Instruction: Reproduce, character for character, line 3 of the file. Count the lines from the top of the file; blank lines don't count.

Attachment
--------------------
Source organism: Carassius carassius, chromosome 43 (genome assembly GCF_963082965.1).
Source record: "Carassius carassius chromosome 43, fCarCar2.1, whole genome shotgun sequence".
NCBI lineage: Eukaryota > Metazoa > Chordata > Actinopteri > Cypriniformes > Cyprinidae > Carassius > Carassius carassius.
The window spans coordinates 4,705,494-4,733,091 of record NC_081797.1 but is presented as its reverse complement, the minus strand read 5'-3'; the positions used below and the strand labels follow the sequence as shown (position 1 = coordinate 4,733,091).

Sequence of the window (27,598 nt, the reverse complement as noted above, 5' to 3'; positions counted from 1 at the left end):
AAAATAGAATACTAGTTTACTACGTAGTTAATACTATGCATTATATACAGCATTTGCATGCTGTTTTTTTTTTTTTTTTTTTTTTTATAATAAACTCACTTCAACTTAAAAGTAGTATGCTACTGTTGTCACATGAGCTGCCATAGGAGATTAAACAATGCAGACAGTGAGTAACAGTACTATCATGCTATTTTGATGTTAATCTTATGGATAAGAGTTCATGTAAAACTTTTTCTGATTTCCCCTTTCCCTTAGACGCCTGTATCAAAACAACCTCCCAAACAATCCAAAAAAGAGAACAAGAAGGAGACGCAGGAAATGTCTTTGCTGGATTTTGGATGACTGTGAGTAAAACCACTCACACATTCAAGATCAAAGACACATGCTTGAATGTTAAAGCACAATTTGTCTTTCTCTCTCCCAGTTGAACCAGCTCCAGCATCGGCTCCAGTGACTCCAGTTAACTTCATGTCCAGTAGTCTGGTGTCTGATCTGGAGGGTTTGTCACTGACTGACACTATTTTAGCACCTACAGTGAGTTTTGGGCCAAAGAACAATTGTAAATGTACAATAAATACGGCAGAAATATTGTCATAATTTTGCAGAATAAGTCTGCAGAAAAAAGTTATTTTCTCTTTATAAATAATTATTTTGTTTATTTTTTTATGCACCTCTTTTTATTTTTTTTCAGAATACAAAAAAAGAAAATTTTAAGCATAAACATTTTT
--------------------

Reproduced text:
NCBI lineage: Eukaryota > Metazoa > Chordata > Actinopteri > Cypriniformes > Cyprinidae > Carassius > Carassius carassius.